PaperCut Print Release using RFID cards

RFID reader fitted to copier

A couple of years ago we replaced our copier fleet and moved to PaperCut MF, with a single print queue for the entire site and users had to go to their nearest copier and enter their code to release their printing. Almost perfect setup but people struggle to remember 5 digit codes, so I had a look at using their existing student/staff ID cards instead. We already sync Active Directory to PaperCut so the ideal solution would be storing the RFID codes in Active Directory, and using that data as the user’s login code in PaperCut.

Step 1 – Card readers for copiers

Staff IDs are printed on cards compatible with the  Paxton Net2 access system (which are quite expensive); student IDs are printed on the cheapest RFID ISO cards I could find (as we didn’t want student IDs to work with the access system at the time). This means we need to find a reader that can cope with both formats. Luckily the copiers we installed (Sharp MX6050) have a USB port on the back panel and will accept a RFID reader which emulates a keyboard.

We ran a trial with a cheap £5 reader off eBay (which would read the student cards but not the staff cards) to make sure you could actually just plug the reader in, present a card and have PaperCut log in. This was a success, so on to finding a card reader that will read the Paxton cards.

After some help from a friend who has a similar setup I went with Inepro’s SCR708.I USB card reader. This can be programmed to support various card types, perfect. Programming the reader requires the config software which is available from Inepro, and is a bit of a case of trial and error until you get it reading all your card formats and outputting the correct data.

Step 2 – Getting the RFID data into Active Directory

You want to keep the leading zeros so try to avoid using Excel if you can!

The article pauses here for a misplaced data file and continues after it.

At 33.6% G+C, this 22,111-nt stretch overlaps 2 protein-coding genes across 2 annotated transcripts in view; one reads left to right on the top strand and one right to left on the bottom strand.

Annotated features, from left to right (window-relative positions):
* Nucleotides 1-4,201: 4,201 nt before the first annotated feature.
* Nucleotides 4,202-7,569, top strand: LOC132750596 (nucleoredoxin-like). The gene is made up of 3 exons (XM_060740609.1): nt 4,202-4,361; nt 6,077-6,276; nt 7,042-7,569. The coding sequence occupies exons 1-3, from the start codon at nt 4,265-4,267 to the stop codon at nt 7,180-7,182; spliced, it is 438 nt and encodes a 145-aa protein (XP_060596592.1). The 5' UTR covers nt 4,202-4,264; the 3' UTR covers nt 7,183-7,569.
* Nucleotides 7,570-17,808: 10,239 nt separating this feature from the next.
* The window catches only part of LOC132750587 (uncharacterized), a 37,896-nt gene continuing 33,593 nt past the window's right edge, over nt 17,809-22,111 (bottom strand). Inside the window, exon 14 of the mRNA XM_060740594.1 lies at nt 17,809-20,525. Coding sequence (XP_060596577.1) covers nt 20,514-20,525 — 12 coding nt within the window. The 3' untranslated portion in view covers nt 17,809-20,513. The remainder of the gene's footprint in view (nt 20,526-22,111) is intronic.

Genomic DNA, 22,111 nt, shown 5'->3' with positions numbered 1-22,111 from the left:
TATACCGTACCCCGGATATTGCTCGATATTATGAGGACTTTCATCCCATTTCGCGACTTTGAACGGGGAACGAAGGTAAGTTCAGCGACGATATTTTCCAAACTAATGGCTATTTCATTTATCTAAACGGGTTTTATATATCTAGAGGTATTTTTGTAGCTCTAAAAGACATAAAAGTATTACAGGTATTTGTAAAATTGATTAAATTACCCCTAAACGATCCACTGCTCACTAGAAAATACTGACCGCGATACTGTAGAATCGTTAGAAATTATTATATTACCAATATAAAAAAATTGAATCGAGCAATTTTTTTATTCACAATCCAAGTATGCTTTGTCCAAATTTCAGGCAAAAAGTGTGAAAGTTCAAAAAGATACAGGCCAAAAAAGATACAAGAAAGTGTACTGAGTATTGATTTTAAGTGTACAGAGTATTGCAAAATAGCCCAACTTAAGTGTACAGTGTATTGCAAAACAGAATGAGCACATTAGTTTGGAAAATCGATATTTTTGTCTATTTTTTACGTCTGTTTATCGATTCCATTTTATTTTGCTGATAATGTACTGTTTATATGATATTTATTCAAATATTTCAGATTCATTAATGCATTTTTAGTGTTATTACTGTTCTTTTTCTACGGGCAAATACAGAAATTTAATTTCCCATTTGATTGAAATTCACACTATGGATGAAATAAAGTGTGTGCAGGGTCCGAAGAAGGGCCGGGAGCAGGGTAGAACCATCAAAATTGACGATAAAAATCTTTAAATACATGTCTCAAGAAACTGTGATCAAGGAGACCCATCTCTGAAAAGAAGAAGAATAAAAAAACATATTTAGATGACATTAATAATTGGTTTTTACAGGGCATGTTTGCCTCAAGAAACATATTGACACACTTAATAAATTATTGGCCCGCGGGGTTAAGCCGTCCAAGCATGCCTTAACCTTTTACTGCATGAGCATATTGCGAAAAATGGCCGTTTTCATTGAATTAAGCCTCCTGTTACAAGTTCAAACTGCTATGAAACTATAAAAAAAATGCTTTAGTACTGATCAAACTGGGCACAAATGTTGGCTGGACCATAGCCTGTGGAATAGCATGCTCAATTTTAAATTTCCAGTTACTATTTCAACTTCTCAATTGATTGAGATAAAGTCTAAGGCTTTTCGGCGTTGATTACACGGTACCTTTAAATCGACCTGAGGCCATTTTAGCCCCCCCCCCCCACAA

You’ll need to pick an attribute in which to store the RFID code. I went with employeeID as we don’t use that for any other systems, but you could use one of the customAttributes.

Create a CSV file containing all your usernames (I used their sAMAccountName, although you could use UserPrincipalName and alter the script accordingly) and all the RFID codes.
Now run through the powershell script, putting the path to your CSV file in $csvPath and your Active Directory domain into SearchBase (in the form dc=contoso,dc=com for contoso.com). If you’re using a different attribute than employeeID swap that for the correct attribute too.

$csvPath = "RFID.csv"
$csv = Import-CSV $csvPath
foreach ($entry in $csv) {
    $sAN = $entry.Username
    if ($user = Get-ADUser -Filter {sAMAccountName -like $sAN} -SearchBase "dc=contoso,dc=com" -Properties employeeID) {
        Set-ADUser $user -Clear "employeeID"
        Set-ADUser $user -Add @{employeeID=$entry.RFID}
    } else {
        Write-Host "FAIL: $sAN"
    }
}

Step 3 – Syncing Active Directory to PaperCut

Log into your PaperCut admin console (by default it’s http://server:9191/admin) and go to Options, then User/Group Sync.

Set the Primary sync source to Windows Active Directory, and either Import all users or filter which users you are importing by only picking selected groups. I’d go with the group option so you’re not wasting papercut user licences on system/test accounts that never need to print.

Once complete you should see the RFID number under Card/Identity Numbers when examining a user account

Set either your primary or secondary number to “Sync from AD/LDAP field”, and put the field name into the box (in my case, employeeID). I already have auto generated IDs set as the primary number, so I went with secondary for the synchronised field.

Apply your settings, Test them and if it looks okay, Synchronise Now.

Finally, send something to your release queue and visit the printer with your RFID card. Scanning the card should log you in, and you can then release your print job.

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